New study questions benefits of desegregation in North

One of the main contentions in my book is that school desegregation benefits students of color – has done so in the past, and would do so in the future. I base this argument on a variety of sources, both anecdotal and academic. The key one is a major study conducted by UC Berkeley economist Rucker Johnson and detailed in his book, “Children of the Dream.”

Here’s how Johnson summarized his own research in a Washington Post op-ed:

Using nationally representative longitudinal data spanning more than four decades, I analyze the life outcomes of cohorts tracked from birth to adulthood across several generations, from the children of Brown to Brown’s grandchildren. … The research findings are clear: African Americans experienced dramatic improvements in educational attainment, earnings and health status — and this improvement that did not come at the expense of whites.

Moreover, the longer students were exposed to integration and strong school funding, the better their outcomes in adulthood. This was true for children of all races. The beneficial effects were found not just for the children who attended desegregated schools, but for their children as well. School integration didn’t fail. The only failure is that we stopped pursuing it and allowed the reign of segregation to return.

This month, a new study is out that seeks to measure the same effect and comes to a somewhat different conclusion. It’s a working paper (i.e., not yet peer-reviewed and published) that uses newly categorized U.S. Census data to track life outcomes of Black and white students who attended schools under federal desegregation orders. It’s summarized here by the Hechinger Report.

The takeaway: school desegregation had a very large positive impact on Black students in the South — but almost none for Black students in the North. The authors conclude:

The distinct paucity of effects outside of the South, however, suggests that there are also limitations to the efficacy of legally imposed integration initiatives in certain settings. Most saliently, despite strong de-facto segregation and widespread racial animus, northern school districts did not share the South’s history of overt state-sponsored racial discrimination in education, such that court ordered integration was a less direct challenge to the status quo of northern education systems. The nature and intensity of white resistance to integration orders in the North may very well have contributed to these regional differences as well, with the close proximity of racially homogeneous suburban districts and relatively affordable private school alternatives facilitating large scale white flight and mitigating the benefits of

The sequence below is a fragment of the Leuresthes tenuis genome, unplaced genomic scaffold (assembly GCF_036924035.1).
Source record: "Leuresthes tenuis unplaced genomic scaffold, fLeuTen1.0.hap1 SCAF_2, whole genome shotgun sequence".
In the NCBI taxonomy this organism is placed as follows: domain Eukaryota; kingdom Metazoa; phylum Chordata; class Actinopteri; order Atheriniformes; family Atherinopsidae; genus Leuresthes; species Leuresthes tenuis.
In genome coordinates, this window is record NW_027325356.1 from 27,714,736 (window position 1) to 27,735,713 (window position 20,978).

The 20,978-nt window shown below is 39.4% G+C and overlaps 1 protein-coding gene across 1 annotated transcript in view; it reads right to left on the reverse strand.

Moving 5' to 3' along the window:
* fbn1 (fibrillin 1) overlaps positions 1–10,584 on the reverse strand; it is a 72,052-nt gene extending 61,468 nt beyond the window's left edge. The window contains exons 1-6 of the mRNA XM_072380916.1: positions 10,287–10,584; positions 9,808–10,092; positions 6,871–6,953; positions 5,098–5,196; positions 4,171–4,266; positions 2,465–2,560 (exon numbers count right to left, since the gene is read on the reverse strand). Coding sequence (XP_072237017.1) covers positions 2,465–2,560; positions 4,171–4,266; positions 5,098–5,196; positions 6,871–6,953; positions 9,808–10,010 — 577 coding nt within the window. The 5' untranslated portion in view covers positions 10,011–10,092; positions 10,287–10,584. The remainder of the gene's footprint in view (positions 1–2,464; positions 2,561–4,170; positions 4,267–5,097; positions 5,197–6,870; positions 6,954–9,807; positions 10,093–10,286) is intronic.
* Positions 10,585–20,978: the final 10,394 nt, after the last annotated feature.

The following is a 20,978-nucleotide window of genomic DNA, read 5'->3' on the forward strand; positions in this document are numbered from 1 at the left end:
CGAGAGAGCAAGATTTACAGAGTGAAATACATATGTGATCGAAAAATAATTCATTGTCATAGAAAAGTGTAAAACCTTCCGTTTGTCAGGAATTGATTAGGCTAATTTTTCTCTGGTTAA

desegregation activity.

That’s an interesting finding. The hasty takeaway would be: desegregation didn’t (and wouldn’t) work in the North. But the authors are correct to observe that the “nature and intensity of white resistance to integration orders” was different in the North compared to the South — and had a different effect.

Look at their data on two different segregation measures, showing basically how segregated the schools were before and after the court orders. You’ll see that desegregation orders had an immediate but ultimately small (and, in the exposure index metric, diminishing) effect in terms of actually desegregating schools.

In other words: desegregation had a lesser effect in the North because it barely happened here. Federal desegregation orders triggered white flight in the North to a degree that did not prevail in the South, where geography made it a more difficult form of resistance.

The results, the authors write, “raise questions as to whether ongoing or potential future integration initiatives are likely to be effective in settings where they are not part of a transformative change to local education systems or where effective paths to avoiding integrated schools are available to white families” (my highlighting). That much is certainly true. An important lesson from the Civil Rights era is that judicial and legislative solutions, powerful and important as they are, cannot create integration by themselves. Rather, true integration depends on buy-in from people living in the community. Rochester and other Northern cities have never achieved that buy-in, and so the blunt tool that was useful in the Jim Crow South cannot solve the problem here. Only we can do that.

Related Posts